Letter to Bella, month sixteen

Dear Bella,

You had a string of firsts this month that exemplified how quickly you've moved from babyhood to toddlerhood. I watch you chillaxin in your pink bean bag with your big Dora cup and think ... you're only a few years away from kindergarten, from wanting everything you see on tv, from crying when we won't give you more quarters to throw at games in the arcade, from drawing stick pictures of your family...

Insert little sigh here. Everyone talks about the twinge of sadness you feel when babies start growing up. I must confess: I didn't feel that twinge with Javi. I think that's because I was so young when he was your age and I was very focused on the future. These days, I'm firmly rooted in the day-to-day. You're here with me most days and I have witnessed first-hand your blossoming from a wee lump to a big ol' girl.

For instance, you had your very first hair cut this month. You handled it pretty well, but you enjoyed running around the hair salon and trying to pull old hair out of the trash can more than you did having to sit on a box in a chair and have some strange lady touch your hair. Your dad wasn't very impressed by your little bangs trim, but I think it looks great. Your hair is still crazy in the back, but it's not tangled in your eyelashes and it doesn't hang into your food - that's all it takes to make me happy!

You've also become a little escape artist. It started the weekend your dad and I went to Gatlinberg. You were supposed to sleep in your pack and play at Grandma's but after much huffing and heavy breathing, you learned to hoist yourself out. No matter how many times she put you back in, you climbed right back out. That was the end of the pack and play.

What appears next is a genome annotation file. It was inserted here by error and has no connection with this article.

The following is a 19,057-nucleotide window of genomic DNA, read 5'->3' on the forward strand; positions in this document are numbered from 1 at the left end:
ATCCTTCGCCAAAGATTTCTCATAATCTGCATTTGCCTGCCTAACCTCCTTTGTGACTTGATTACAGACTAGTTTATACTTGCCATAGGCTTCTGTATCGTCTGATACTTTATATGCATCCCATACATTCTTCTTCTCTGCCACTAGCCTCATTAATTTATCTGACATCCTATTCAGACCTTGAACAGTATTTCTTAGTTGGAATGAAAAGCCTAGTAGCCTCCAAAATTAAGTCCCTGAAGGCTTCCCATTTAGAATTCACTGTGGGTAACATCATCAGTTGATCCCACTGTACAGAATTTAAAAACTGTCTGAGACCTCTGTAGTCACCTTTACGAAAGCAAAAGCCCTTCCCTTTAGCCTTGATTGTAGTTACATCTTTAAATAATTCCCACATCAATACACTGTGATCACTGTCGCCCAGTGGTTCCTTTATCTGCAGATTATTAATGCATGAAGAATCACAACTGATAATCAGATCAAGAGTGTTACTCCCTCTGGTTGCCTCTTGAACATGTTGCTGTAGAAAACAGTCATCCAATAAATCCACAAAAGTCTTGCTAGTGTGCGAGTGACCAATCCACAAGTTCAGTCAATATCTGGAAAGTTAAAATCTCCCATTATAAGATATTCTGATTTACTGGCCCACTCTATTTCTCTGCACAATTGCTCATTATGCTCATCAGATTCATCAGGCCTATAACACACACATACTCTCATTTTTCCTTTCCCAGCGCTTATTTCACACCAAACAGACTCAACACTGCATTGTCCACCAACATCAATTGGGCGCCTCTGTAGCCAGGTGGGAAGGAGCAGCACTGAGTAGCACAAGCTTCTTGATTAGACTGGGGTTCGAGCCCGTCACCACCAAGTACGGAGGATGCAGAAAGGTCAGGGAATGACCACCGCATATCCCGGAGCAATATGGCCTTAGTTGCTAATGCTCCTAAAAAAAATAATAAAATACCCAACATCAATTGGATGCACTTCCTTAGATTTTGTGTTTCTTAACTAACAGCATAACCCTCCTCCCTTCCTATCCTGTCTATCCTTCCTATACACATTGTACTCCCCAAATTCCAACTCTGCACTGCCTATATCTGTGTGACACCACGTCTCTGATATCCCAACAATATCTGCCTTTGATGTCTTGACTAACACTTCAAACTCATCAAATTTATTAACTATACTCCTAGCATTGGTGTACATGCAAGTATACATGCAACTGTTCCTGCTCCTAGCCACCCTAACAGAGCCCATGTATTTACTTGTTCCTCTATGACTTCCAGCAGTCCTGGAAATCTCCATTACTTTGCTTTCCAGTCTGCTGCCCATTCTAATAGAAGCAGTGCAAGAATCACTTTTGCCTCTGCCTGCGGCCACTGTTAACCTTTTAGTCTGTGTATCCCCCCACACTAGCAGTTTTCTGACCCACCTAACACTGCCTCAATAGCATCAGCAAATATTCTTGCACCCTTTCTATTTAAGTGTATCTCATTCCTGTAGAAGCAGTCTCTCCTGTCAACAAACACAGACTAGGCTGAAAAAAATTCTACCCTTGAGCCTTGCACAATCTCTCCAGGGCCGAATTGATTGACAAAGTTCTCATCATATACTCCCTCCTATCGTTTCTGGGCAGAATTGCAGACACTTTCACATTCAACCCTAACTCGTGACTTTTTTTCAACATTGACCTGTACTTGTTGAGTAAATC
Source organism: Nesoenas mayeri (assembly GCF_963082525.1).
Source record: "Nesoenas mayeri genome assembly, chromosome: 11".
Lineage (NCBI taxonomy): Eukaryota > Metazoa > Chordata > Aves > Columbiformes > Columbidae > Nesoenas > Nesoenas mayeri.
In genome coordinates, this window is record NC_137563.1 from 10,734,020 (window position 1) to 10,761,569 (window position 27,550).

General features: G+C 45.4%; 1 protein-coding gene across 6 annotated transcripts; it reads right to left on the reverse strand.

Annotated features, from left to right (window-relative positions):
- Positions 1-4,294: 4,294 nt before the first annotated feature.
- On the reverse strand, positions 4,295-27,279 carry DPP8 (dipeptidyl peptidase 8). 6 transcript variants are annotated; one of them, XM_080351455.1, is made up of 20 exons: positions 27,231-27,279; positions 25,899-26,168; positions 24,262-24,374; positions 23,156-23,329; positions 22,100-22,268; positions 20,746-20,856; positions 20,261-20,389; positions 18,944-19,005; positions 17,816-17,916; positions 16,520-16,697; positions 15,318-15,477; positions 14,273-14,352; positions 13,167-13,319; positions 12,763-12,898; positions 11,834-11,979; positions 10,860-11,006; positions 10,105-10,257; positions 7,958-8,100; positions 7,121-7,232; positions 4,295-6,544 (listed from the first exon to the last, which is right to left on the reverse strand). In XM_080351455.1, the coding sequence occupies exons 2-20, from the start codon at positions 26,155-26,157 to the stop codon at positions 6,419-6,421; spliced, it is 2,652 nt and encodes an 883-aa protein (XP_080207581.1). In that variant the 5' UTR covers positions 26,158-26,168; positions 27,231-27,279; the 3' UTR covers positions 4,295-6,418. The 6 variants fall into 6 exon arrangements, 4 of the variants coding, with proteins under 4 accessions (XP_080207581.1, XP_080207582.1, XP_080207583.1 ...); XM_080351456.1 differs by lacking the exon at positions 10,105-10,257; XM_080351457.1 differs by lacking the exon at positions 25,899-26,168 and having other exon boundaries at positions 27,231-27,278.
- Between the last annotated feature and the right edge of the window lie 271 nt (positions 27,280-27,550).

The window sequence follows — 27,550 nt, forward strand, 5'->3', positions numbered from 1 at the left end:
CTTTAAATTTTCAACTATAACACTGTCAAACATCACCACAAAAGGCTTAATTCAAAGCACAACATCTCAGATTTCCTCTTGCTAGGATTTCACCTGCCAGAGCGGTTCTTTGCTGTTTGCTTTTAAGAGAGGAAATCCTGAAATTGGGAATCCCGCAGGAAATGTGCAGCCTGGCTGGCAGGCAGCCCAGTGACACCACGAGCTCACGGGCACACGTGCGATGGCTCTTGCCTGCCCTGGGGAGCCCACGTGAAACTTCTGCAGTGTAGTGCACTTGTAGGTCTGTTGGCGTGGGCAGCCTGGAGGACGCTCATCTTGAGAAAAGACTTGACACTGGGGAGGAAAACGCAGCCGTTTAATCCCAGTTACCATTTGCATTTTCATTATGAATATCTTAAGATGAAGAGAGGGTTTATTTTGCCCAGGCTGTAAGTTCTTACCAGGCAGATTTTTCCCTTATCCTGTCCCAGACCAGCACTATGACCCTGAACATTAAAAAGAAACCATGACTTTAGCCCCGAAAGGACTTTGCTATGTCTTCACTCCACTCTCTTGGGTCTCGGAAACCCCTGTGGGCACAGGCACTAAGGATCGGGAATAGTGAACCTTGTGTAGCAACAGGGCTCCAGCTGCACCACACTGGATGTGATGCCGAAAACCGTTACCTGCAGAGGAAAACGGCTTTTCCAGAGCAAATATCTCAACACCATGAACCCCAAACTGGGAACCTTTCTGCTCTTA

It took you a few more weeks to attempt climbing out of the crib, but you figured it out. Luckily, you've learned that I'll just pop you right back in so your escape habit is tamed ... for now. We've tossed around converting your crib to a day bed, but I know that you'd never just lie down and sleep. You need to know there's no escape, so we've tabled the discussion until at least Christmas.

You also began daycare this month. It's been a difficult process, though you were great about going the first week. You'd ignore me and busy yourself with toys, not caring whether I stayed or left. But the second week and the subsequent weeks have been much different. You begin whining when we pull up the driveway and then bury your head in my neck until I can pull you off of me and hand you over to the sitter. Then you cry like I just tossed you into a dumpster instead of putting you in the arms of a little granny who seems to adore you.

Every day gets a little better though. You love playing outside and the sitter has a whole little playground full of your favorite things. There are two slides, a swing set, a climbing house, and two ride ons. When we need to distract you so that I can leave without feeling like the scum of humanity, the sitter walks you over to the playground and you stop crying so hard. You're still pitiful, but it's as if you've resigned yourself and will make due by playing. I should point out here that when your dad picks you up in the afternoon, you don't want to leave. So, it's just the dropping off that's crazy.